Missing Activist Mystery Deepens

Southeast Asian lawmakers have more questions after visiting Laos to probe the disappearance of a local activist.

A 2005 photo of Sombath Somphone in the Philippines.
AFP/Somphone family

Southeast Asian lawmakers who went to Laos to investigate the mysterious disappearance of a prominent local social activist have been given conflicting accounts of his movements by officials, the lawmakers said Wednesday, questioning the government's political will in resolving the case.

The members of parliament from the Philippines, Malaysia, and Indonesia had made a hastily arranged visit to Vientiane this week to seek more information on activist Sombath Somphone, who rights groups say disappeared on Dec. 15 in the Lao capital after being stopped by police at a checkpoint while driving home from his office.

Also on Wednesday, the United States stepped up its pressure on the Lao government over the case, with Secretary of State Hillary Clinton asking it to do everything possible for the "safe return" of Sombath, 62, who has been honored for his work reducing poverty in Laos.

Reports have said that closed circuit TV footage showed Sombath in a jeep being stopped by police and then abducted by unidentified people in a pickup truck.

"We noted discrepancies in our hosts’ accounts of the circumstances of the abduction," Philippines Congressman Walden Bello said in a statement on behalf of the visiting lawmakers after three days of meetings with Lao government officials and legislators.

"Most of the officials we met said that there was no evidence that Sombath got into the pickup truck that appeared in the CCTV footage after his jeep was stopped. Yet Mr. Sakayane Sisouvong, the Permanent Secretary of the Ministry of Foreign Affairs, said Sombath voluntarily boarded that vehicle," the statement said.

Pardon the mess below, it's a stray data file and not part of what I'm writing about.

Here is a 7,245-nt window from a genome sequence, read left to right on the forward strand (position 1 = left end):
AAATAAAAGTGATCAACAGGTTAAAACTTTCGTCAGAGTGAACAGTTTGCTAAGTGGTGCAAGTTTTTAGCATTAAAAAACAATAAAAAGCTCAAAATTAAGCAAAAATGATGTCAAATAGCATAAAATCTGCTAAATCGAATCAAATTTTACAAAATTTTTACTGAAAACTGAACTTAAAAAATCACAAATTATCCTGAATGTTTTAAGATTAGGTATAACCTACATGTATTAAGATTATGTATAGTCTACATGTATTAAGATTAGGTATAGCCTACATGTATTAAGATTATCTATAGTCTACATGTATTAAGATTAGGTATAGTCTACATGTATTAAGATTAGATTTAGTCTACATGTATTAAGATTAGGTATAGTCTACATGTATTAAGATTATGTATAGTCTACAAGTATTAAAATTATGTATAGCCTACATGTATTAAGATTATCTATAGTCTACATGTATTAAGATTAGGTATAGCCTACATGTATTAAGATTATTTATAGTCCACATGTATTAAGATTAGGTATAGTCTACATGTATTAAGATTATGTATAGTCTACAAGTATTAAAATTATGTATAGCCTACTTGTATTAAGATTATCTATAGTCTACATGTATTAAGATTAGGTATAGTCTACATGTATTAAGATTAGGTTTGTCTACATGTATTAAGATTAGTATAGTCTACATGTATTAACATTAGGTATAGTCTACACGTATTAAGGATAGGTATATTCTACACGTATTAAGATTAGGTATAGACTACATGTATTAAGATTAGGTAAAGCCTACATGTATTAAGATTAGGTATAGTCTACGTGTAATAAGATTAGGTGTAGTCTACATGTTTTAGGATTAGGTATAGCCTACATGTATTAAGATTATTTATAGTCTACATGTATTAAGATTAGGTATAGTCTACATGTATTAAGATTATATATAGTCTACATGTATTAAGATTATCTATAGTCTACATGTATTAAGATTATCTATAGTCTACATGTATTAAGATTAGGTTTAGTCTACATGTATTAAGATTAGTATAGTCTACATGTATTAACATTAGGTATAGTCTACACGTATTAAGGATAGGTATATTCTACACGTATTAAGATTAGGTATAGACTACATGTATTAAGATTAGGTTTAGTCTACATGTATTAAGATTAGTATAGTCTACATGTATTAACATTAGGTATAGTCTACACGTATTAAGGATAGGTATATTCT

"In short, our visit raised more questions than answers," Bello said in a statement on the "preliminary findings" of the Association of Southeast Asian Nations (ASEAN) parliamentary delegation following the Lao trip.

He said it was possible that the Lao officials they met, high though they were in the government and parliament, did not know what happened to Sombath.

"Thus, it is all the more important that the highest state authorities direct the police, security, and intelligence agencies to focus their investigation on all possibilities, including the possibility that Mr. Sombath may have been abducted by elements, possibly rogue elements, within the government itself," Bello said.

The possibility was "a line of investigation that we strongly suggested and which was accepted as a good suggestion" by the Permanent Secretary of Foreign Affairs, Sakayane Sisouvong, Bello added.

Police links denied

The Lao government officials also told the lawmakers that after a month of investigation, the only thing that had been established was that the police had nothing to do with the disappearance.

"We told them that this was not credible and that if we accepted this as fact as to the progress of the case, we would ourselves lose credibility," Bello said.